I was glued to the T.V. Tuesday night. There was another “State of the Union” address; but it took on new and special meaning for me when our President spoke so forcefully in defense of human life. It was unlike any other presidential address I heard over the years. It was really different when the President spoke on an issue about which I have a special passion.

When he was running for the highest office in our land, former President Bill Clinton uttered the mantra that supposedly expresses the goal for people who call themselves “pro-choice,” namely, that abortion should be “safe, legal and rare.” Ha! So much for that mantra!

The “legal” part we know about all too well. In fact, that is why our current President chose to address the Pro-Life “March For Life” recently, because in 1973, the United States Supreme Court made abortion on demand legal with its decision in the case of Roe v. Wade. This President doesn’t believe in this.

As far as “rare” is concerned, the Alan Guttmacher Institute reports that in the first 35 years since that decision, nearly 50 million legal abortions were performed in the U.S. That number of abortions doesn’t sound very “rare.”

Let’s look at “safe.” A doctor who ran a women’s clinic in Philadelphia was sentenced to life in prison after “delivering seven babies and then killing them by severing their spinal cords with scissors.” Prosecutors also accused that Dr. Kermit B. Gosnell of “causing the death of a patient who overdosed on anesthesia.” A grand jury report also found that for nearly two decades, government health and licensing officials had received reports about practices at the clinic but no action was taken, “because oversight agencies ignored reports and failed to stop the activities at his clinic.”

Because of such abuses, in contrast to abortion advocates who still call themselves “pro-choice,” there are those dedicated to the pro-life cause who believe that safety wouldn’t even be an issue if abortions were non-existent, and a step toward eradicating this evil would be to make it illegal for doctors or anyone else to perform an abortion.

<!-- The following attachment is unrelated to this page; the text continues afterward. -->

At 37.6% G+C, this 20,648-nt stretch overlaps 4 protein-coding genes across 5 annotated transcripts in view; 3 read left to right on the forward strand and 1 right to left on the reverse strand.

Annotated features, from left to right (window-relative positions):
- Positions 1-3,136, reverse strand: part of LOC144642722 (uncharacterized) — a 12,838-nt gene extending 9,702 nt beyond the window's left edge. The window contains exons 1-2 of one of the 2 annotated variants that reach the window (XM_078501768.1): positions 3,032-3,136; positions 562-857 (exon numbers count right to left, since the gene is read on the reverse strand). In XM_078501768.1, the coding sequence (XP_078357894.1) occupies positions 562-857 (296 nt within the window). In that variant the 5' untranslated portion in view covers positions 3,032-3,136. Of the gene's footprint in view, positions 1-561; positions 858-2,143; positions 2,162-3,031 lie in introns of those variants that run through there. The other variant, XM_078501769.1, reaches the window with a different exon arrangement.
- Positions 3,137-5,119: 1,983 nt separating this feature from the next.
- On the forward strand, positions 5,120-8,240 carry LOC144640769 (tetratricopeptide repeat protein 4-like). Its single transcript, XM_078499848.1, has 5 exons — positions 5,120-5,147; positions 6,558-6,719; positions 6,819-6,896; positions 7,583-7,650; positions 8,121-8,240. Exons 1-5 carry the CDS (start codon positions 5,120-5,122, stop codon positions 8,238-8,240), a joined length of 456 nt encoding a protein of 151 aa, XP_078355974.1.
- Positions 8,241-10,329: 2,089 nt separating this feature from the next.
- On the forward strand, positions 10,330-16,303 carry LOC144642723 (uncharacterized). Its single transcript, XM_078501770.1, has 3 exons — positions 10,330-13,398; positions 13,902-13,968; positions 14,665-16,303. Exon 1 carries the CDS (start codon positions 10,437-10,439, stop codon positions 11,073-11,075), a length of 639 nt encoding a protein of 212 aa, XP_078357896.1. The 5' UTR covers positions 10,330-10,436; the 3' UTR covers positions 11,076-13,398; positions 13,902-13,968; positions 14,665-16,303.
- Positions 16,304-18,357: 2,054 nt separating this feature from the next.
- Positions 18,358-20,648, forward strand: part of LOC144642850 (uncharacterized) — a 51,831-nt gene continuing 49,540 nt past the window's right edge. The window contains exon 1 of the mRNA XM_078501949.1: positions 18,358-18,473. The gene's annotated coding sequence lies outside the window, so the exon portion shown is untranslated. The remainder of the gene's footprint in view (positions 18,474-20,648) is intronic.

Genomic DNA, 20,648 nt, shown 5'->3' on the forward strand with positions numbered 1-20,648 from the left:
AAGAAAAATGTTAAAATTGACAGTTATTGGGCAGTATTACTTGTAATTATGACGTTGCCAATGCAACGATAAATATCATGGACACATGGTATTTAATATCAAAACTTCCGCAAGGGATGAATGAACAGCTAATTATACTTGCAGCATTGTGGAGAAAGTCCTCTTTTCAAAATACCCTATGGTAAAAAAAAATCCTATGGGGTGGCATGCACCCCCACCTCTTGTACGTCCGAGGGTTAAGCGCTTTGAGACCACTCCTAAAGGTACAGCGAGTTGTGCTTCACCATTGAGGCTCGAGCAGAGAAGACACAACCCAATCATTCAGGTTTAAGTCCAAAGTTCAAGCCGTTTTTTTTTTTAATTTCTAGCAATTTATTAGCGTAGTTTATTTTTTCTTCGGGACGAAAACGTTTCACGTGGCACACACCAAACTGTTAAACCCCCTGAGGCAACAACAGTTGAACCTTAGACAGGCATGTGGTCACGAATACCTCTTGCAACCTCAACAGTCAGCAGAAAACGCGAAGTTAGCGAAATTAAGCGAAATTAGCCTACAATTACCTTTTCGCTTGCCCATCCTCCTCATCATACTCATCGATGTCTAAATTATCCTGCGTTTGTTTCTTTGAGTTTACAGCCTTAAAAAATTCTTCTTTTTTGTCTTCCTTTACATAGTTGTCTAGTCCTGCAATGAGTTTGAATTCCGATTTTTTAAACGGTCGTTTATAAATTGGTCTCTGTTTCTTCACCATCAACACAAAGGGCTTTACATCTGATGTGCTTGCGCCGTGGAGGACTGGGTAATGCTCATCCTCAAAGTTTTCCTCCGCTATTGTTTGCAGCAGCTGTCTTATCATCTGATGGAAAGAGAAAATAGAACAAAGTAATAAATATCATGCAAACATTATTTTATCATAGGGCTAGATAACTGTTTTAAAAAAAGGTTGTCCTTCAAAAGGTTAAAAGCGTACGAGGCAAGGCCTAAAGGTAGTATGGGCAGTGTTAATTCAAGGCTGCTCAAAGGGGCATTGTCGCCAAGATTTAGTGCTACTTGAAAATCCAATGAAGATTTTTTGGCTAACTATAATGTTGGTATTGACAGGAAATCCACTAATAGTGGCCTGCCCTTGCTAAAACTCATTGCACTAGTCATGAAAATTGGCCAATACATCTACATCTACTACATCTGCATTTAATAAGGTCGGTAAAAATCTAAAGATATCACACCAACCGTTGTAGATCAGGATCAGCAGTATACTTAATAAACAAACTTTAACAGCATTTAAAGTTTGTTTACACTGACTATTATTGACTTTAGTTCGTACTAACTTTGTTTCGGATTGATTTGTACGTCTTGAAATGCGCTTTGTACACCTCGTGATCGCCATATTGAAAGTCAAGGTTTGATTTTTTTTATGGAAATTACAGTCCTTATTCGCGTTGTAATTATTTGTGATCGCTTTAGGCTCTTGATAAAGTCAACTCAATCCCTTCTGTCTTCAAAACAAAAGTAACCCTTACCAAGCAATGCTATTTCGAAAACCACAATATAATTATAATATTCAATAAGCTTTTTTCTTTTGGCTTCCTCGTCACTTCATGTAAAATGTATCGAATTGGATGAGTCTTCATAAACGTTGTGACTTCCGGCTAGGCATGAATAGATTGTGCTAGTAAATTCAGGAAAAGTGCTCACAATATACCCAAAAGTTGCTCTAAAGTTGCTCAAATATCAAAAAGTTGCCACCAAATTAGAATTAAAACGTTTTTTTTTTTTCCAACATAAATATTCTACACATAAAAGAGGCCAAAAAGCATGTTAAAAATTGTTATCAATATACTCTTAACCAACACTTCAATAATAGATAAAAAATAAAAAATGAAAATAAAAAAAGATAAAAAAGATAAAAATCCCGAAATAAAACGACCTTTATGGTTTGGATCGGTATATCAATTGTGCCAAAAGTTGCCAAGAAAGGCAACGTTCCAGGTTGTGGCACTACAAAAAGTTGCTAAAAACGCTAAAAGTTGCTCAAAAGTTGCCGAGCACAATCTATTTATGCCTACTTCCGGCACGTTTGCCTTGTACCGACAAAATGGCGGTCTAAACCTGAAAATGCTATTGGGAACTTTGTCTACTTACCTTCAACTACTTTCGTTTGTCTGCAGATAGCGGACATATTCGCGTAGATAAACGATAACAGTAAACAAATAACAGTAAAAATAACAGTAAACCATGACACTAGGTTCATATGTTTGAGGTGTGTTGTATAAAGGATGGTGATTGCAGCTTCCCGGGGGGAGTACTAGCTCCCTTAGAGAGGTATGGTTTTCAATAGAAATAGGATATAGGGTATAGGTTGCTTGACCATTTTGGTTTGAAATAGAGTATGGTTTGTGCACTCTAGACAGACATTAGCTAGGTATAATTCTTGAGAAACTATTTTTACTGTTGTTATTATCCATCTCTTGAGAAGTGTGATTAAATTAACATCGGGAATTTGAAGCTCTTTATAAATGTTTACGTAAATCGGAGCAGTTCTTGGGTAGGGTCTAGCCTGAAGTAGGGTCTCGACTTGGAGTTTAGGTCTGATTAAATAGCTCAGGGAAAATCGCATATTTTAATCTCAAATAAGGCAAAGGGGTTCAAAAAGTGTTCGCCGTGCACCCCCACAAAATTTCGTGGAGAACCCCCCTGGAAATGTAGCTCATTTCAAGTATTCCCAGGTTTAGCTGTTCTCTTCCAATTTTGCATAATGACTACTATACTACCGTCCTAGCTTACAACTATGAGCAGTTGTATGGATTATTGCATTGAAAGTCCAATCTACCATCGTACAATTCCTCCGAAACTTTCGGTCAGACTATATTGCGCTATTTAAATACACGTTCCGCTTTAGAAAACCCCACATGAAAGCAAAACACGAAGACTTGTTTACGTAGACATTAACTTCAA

Perhaps the basis for the different views of pro-life and pro-abortion (the reality behind “pro-choice”) advocates is how each answers the question, “Who is in charge, God or I?” It is THE question that echoes through all of our history, from Adam and Eve ‘til now. Who owns the world, and what is it for?

The promise of the Beatitudes is a great reward in heaven. Too often our politicians, government officials and judges seem to forget the Final Judgment that we will all face one day before Almighty God. Too often self-styles “Catholic” politicians, government officials and judges abandon their faith and pursue an agenda contrary to the Divine and Natural law. Too often they forget that God is in charge, not our worldly leaders. Too often they deny that all life and all meaning belong to God. We are God’s, and so is all creation. It all belongs to God, the rising sun and the blue skies, the birds of the air and the waves of the ocean, the human heart and a baby’s smile, a bowl of wheat or a plate of pasta, a glass of wine or a bottle of milk. As the Psalmist reminds us, it all belongs to God, for His is the earth and all of its fullness. It was all made by His hand out of love for us, and we, the crowning achievement of his creation, are made in His image and likeness. So, from the beginning we and all creation were made to reflect His love and to participate in the continuing creation of God’s goodness. Making everything out of nothing … love out of hate … light out of darkness … hope out of despair … life out of death.

Jesus showed us the way to heaven and gave us the answers we need to pass the ultimate test: final judgment. We will be judged on whether we used this world’s goods to love or to be selfish, whether we opened our arms, our hearts, and our lives to the poor or whether we grabbed for all the power, money and pleasure we could get.

Who is the poorest, the most innocent and the most defenseless among us? Who is more susceptible to a violent death than the little child in his mother’s womb? It needs the protection of a nurturing mother, of loving parents, and of a society that respects the dignity of its life.

We will be judged on whether we nurtured, loved and protected that baby even before it was born, on whether we saw it as a human being with an inalienable right to life, or simply as an inconvenient clump of cells to be disposed of like a thing we no longer want to keep.

Yet, that child is neither a statistic nor a social problem. It is a human being, made in the image and likeness of God, whom we are called by Christ to love, even as the Lord loved us from the wood of His cross.

We will be judged on how we have treated the least powerful among us, and how we have loved them. For God, who is the Lord of the heavens and the earth, has told us so: “Whatever you do to the least of these, you do to me.”

It all belongs to Him, to the Christ who comes to us each day in the Eucharist, and who will come one day to judge the living and the dead.